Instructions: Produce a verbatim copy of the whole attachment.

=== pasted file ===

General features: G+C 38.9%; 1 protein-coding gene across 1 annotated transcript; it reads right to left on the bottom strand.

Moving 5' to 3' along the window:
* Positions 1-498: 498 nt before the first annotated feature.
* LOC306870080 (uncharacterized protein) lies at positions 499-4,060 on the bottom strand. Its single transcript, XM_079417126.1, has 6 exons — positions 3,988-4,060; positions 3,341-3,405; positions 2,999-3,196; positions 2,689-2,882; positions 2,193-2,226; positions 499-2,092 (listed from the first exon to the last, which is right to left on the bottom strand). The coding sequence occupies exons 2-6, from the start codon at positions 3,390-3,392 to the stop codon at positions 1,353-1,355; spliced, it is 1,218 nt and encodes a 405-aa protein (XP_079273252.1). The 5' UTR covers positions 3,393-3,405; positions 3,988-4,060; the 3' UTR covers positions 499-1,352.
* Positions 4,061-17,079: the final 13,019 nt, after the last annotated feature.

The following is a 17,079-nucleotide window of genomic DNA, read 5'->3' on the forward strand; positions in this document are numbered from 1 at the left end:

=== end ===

General features: G+C 38.9%; 1 protein-coding gene across 1 annotated transcript; it reads right to left on the bottom strand.

Moving 5' to 3' along the window:
* Positions 1-498: 498 nt before the first annotated feature.
* LOC306870080 (uncharacterized protein) lies at positions 499-4,060 on the bottom strand. Its single transcript, XM_079417126.1, has 6 exons — positions 3,988-4,060; positions 3,341-3,405; positions 2,999-3,196; positions 2,689-2,882; positions 2,193-2,226; positions 499-2,092 (listed from the first exon to the last, which is right to left on the bottom strand). The coding sequence occupies exons 2-6, from the start codon at positions 3,390-3,392 to the stop codon at positions 1,353-1,355; spliced, it is 1,218 nt and encodes a 405-aa protein (XP_079273252.1). The 5' UTR covers positions 3,393-3,405; positions 3,988-4,060; the 3' UTR covers positions 499-1,352.
* Positions 4,061-17,079: the final 13,019 nt, after the last annotated feature.

The following is a 17,079-nucleotide window of genomic DNA, read 5'->3' on the forward strand; positions in this document are numbered from 1 at the left end: